In his opening keynote for IxDA’s 2016 conference in Helsinki this week, Marko Ahtisaari, CEO and co-founder at The Sync Project, reminded us all why we were there: “We need to pause, to move forward.”
Conferences like Interaction 16 aren’t just for networking, or keeping up on the latest thinking and trends. They are healthy breaks that allow us to take a step back from our day to day and spend some time thinking about our craft and how we approach it.
This is an opportunity for the global interaction design community to come together to share and reflect on our collective task: to harness technology to create meaningful experiences and interactions centered around people — not technology. Technology may be advancing rapidly, but there is time to pause before we head into the next iteration.
Enlightenment Versus Entanglement
One point of discussion that keeps coming up is artificial intelligence, machine learning, and the intended and emergent outcomes of the complex systems we’re designing. A quote from Ahtisaari’s MIT team sets the tone:
“The final blow to the Enlightenment will come when we build into our machines the power to learn, adapt, create and evolve. In doing so, we will give them the power to surpass us, to shape the world and themselves in ways that we never could have imagined.
We have already given our institutions the ability to act on our behalf, and we are destined to have the same uneasy balance of power with our machines. We will make the same attempts to build in checks and balances, to keep their goals aligned with ours.
We will face similar challenges … We will worry less about the unpredictable forces of nature than about the unpredictable behaviors of our own constructions.” – Danny Hillis
Ahtisaari suggested a shift in thinking away from order and control, and toward embracing emergent behavior. In many cases, a user-centric approach can be too narrow. He proposes learning to co-design with machines, and notes how participatory systems are by nature chaotic.
He also introduced us to his current work with The Sync Project. It’s probably worth an entire post of its own, but the basic idea is using music as precision medicine. As he put it: to “map musical characteristics to biometric effects at scale.”
At What Scale Are We Designing?
During his talk, Steve Baty of Meld Studios highlighted the importance of designing at various scales, and making sure the team is aligned at the appropriate scale. Interaction design increases in focus from minute details and micro interactions, to individual activities and tasks, to groups and larger ecosystems, and even up to how those larger ecosystems interact with and affect each other.
At which scale should any given problem be solved? When you hear your team saying things like “let’s take a step back” or “that’s too high-level,” it indicates that scales are misaligned.
The ability to shift easily between various scales of interaction is a key skill for designers, and it’s important to explore the various scales of a problem before deciding at what scale to target solutions.
Designing for the Software Age
In his talk, ‘A Design Practice for the 21st Century,’ independent designer Matt Nish-Lapidus placed us squarely in the “Software Age.” He quotes Rowena Reed Kostellow:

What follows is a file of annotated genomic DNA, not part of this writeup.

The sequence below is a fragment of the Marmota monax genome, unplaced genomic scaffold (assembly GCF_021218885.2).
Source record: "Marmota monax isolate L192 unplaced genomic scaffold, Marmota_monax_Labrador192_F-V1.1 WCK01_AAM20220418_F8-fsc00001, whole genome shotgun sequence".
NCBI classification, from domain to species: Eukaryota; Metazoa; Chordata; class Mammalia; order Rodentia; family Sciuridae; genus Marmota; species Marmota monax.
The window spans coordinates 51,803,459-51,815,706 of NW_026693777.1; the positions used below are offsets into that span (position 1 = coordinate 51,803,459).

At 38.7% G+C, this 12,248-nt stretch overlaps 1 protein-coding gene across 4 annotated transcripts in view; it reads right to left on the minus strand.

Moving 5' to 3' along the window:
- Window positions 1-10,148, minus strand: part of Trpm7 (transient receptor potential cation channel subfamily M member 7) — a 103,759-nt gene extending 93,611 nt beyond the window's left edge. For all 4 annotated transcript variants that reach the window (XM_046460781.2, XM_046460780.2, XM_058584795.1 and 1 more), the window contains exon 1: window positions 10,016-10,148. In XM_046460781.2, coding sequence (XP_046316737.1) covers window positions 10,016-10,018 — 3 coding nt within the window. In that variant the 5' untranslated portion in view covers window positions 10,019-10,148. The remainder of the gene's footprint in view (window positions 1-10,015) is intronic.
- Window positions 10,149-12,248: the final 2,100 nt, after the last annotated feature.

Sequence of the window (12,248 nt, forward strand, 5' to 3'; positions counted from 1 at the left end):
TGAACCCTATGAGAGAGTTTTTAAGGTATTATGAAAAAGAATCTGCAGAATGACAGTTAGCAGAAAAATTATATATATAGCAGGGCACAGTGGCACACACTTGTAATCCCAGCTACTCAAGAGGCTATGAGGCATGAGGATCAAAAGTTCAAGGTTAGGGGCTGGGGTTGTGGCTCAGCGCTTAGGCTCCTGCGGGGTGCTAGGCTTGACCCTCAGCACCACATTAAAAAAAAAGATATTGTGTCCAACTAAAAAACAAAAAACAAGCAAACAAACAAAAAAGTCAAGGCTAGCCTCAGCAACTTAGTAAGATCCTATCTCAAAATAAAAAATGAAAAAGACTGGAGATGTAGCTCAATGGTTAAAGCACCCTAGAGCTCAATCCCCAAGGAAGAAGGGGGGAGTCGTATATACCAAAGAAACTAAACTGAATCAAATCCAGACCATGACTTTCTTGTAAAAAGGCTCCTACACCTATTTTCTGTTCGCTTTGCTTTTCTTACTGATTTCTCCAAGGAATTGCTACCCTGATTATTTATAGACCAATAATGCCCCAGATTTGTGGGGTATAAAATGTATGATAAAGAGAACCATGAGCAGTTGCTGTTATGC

“Our goal is the training of a designer so familiar with the principles of abstraction that he automatically thinks of a visual problem in terms of organized relationships and then feels free to study other aspects of the problem.”
She was of course referencing classic design foundations such as line, plane, volume, color — and principles such as unity, balance, hierarchy, scale, dominance, and contrast.
Nish-Lapidus proposes a new set of fundamentals that designers need to master for the Software Age:
• Metaphor & Abstraction
• Reflexivity & Feedback
AI and Designing for Agentive Technology
UX designer, Chris Noessel, explored a specific strain of AI he dubs “Agentive Technology.” A subset of Narrow AI — machine intelligence that excels in one very specific area — Agentive Tech acts as an agent on a user’s behalf. A user is promoted from task-doer to a manager of task-doers.
Examples of this type of technology are emerging in a variety of sectors, and as they continue to do so, Noessel breaks down the interactions that should be considered when designing Agentive Tech:
• Agent Setup: User sets goals, runs trials, and launches with the ability to intervene.
• Monitoring: User monitors agent, agent needs to recognize trends that indicate error and stop/alert or self-correct.
• Play/Tune/Handoff: User tinkers with agent capabilities until trust is established and handoff of task or activity completely.
Shallow Interaction Patterns
Kieran Evans and Jes Koepfler of EY-Intuitive made a case for “Shallow Interaction Patterns for Deeper Human Experiences” — designing software interactions that support real human interaction, rather than distract from it.
Their example case study was a social game called “Extreme Event” that teaches players about disaster resilience. By maintaining a shallow architecture, concise copy, contextual alerts, and applying an open/close metaphor rather than a deep, linear navigation, they’ve managed to create a tablet experience that supports collaborative real-life game play without sucking users in.
Industrial Design + IxD
Finally, Alexandra Deschamps-Sonsino from Designswarm encouraged interaction designers to get more involved in product design, work with industrial designers, and make the IoT better. As someone who does exactly that, I wholeheartedly agree.
Best Interaction So Far:
Upon arriving at Helsinki Airport, I retrieved my baggage and walked through the customs door labeled “Nothing to Declare.” That was it, there was nothing more to do.
But there would be a lot more to do at the conference. Check out my 2nd dispatch from Interaction 16, Part 2: What’s Next in Interaction Design.